I don’t want to ever pop a wheelie on my bike at all – and I think that I have got a good idea that without a bit of effort it is not that easy at all on a cruiser, so hopefully I’m safe.
I know that I have a lot more power than I had before, and I can really feel where the 650cc bike can be dangerous, but it is not really the bike that is dangerous, but the way it is ridden, and of course all the other people around you.
I think that as long as you have control of the bike and you are respectful of its power, then it does not really matter what size you start out on.December 1, 2008 at 3:58 pm #15098megaspazParticipant
power wheeling a cruiser accidentally probably won’t happen. Although, clutching up a wheelie accidentally would be much more possible.
If there’s anything more important than my ego
around, I want it caught and shot now…December 2, 2008 at 4:08 pm #15108
Accidental Clutching wheeling Rebel 250 by a 50 year old woman – in second gear – seen it.
Power/clutch wheeling (on purpose) an 800 pound Harely touring cruiser (fully loaded) done by a 90 pound 35 year old woman – seen it.
Wheeling a cruiser is harder, and not something I’d worry about in a smaller displacement one (like the 650). But it isn’t impossible. You’ll probably have one or two popped-clutch scares on any bike, but nothing like you would on a proper “hooligan bike”.
“The two seconds between ‘Oh S**!’ and the crash isn’t a lot of practice time.”December 10, 2008 at 2:55 am #15230kirkParticipant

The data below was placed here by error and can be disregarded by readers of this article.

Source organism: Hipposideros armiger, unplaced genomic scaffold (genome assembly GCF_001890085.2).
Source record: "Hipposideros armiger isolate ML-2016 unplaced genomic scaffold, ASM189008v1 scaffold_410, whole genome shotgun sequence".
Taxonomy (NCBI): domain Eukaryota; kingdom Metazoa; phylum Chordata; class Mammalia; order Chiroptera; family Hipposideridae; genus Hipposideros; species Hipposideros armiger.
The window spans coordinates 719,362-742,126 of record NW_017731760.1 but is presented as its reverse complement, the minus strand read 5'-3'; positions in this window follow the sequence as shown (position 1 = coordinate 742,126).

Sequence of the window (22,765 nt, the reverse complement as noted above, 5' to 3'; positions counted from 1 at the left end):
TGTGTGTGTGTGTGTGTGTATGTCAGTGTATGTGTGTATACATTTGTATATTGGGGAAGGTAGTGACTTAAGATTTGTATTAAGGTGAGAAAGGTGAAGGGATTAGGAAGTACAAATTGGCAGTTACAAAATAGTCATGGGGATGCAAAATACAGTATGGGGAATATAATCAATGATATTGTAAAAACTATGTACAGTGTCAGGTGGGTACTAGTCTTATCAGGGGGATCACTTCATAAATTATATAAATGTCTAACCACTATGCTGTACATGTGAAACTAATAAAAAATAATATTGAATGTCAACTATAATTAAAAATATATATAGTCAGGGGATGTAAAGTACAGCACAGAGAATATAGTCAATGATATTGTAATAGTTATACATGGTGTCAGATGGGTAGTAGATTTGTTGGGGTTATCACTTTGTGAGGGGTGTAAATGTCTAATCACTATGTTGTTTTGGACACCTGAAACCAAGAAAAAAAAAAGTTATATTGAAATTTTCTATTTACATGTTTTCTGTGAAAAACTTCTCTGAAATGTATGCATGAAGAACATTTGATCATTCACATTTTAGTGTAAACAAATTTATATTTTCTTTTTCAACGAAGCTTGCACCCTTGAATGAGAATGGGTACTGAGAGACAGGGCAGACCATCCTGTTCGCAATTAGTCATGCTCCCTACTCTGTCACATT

I just need to be clear on this. How do you pop a wheelie? Trust me, I don’t want to do it. I’m just afraid of accidentally doing one. I started riding on a Suzuki GS500F. The first week I was learning to ride I popped a wheelie and next thing I know my mirror and a few other bike parts are several feet away form the bike. Suffice it to say that I took the MSF course and I’ve been accident free since then.
Now I have a Honda CBR1000RR and I still fear popping a wheelie. My riding skills are greatly improved but that fear is there. I understand that you have to rev up the throttle and let go of the clutch suddenly. Would this be correct?December 10, 2008 at 3:17 am #15231MunchParticipant
Yesterday is a memory, tomorrow is a prediction, but today…… is a Bi**hDecember 10, 2008 at 3:19 am #15232
“How do you pop a wheelie?”
You need a sudden surge in power, any sufficiently powerful surge will do it.
On most lower power bikes that means you need have the engine in the powerband, but not putting power to the back wheel (clutch in). Then when you let go of the clutch quickly (usually by mistake) the rear tire hooks up and starts accelerating the back of the bike near instantly and torque lifts the front of the bike (Remember Newton’s laws, for every reaction there is an equal and opposite reaction… well, all the torque being transferred into the ground to rotate the front of your tire “down” is also rotating your bike “up”).
Any bike with enough available torque can “power wheelie”, that is, wheelie without dropping the clutch. You simply have the bike in a low state of power deliver (cruising along with minimal throttle, but engine in power band) and snap the power on.